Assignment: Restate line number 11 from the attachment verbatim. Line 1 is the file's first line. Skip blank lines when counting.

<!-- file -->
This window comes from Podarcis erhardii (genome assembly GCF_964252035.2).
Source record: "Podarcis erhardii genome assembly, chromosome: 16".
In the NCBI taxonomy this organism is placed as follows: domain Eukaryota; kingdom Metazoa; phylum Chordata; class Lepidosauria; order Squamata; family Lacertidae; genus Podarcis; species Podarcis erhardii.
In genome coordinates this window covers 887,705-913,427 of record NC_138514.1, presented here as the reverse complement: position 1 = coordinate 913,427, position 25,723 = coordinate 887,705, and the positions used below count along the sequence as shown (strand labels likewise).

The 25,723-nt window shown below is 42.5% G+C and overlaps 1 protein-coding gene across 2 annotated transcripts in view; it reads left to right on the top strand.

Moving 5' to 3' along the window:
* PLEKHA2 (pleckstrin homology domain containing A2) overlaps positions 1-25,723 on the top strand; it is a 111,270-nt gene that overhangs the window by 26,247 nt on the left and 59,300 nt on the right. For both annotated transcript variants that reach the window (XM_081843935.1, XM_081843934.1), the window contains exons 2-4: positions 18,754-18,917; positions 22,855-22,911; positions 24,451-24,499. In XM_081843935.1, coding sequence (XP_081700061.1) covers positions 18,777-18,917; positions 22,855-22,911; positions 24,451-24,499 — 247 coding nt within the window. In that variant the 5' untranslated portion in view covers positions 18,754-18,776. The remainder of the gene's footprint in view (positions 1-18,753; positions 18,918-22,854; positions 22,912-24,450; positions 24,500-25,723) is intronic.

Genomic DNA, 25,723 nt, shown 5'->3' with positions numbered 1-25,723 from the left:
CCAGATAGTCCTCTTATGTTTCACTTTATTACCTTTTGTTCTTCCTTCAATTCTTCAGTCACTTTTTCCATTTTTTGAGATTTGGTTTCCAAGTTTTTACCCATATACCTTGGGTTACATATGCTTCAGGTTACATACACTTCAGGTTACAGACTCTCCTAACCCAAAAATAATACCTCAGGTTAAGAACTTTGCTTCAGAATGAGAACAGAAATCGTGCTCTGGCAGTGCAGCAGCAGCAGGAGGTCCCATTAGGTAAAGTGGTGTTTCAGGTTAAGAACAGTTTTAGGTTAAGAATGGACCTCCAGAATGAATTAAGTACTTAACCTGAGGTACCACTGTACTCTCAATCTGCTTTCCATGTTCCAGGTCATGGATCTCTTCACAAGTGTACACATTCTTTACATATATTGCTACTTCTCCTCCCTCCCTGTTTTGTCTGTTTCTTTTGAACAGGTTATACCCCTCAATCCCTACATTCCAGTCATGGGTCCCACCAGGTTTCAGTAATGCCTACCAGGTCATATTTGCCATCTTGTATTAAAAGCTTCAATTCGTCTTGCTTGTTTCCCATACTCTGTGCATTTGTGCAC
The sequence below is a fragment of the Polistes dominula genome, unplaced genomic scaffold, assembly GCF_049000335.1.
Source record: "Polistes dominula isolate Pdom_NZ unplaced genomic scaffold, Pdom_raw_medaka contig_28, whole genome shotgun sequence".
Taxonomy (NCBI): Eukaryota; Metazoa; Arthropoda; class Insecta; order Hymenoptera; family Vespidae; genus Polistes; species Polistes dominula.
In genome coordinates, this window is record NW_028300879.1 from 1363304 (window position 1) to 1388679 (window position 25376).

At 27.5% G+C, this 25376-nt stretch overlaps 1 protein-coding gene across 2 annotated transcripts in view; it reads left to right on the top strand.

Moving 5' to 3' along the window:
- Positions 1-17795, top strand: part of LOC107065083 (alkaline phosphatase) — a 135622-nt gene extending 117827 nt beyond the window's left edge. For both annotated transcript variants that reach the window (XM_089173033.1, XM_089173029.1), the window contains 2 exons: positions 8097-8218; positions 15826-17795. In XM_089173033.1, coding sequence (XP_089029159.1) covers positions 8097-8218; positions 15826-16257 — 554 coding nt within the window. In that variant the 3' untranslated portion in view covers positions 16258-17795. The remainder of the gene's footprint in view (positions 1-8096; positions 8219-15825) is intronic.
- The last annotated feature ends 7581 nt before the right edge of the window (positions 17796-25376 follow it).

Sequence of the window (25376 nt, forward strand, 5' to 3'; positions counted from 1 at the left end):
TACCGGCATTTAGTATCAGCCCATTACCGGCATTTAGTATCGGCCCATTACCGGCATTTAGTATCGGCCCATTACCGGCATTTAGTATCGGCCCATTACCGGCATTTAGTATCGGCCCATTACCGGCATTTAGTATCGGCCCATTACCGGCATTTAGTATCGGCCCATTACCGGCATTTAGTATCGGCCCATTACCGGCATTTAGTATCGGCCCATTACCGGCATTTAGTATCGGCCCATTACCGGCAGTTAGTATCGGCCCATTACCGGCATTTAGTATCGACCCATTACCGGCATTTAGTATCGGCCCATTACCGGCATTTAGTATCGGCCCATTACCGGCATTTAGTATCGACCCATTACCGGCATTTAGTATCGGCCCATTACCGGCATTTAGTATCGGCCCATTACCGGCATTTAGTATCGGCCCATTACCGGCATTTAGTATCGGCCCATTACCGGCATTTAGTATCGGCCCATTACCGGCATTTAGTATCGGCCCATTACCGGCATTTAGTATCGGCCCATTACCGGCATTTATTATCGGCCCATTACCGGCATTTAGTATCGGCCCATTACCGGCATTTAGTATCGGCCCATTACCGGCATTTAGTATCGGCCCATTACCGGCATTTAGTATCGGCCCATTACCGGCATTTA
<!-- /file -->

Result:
Source record: "Polistes dominula isolate Pdom_NZ unplaced genomic scaffold, Pdom_raw_medaka contig_28, whole genome shotgun sequence".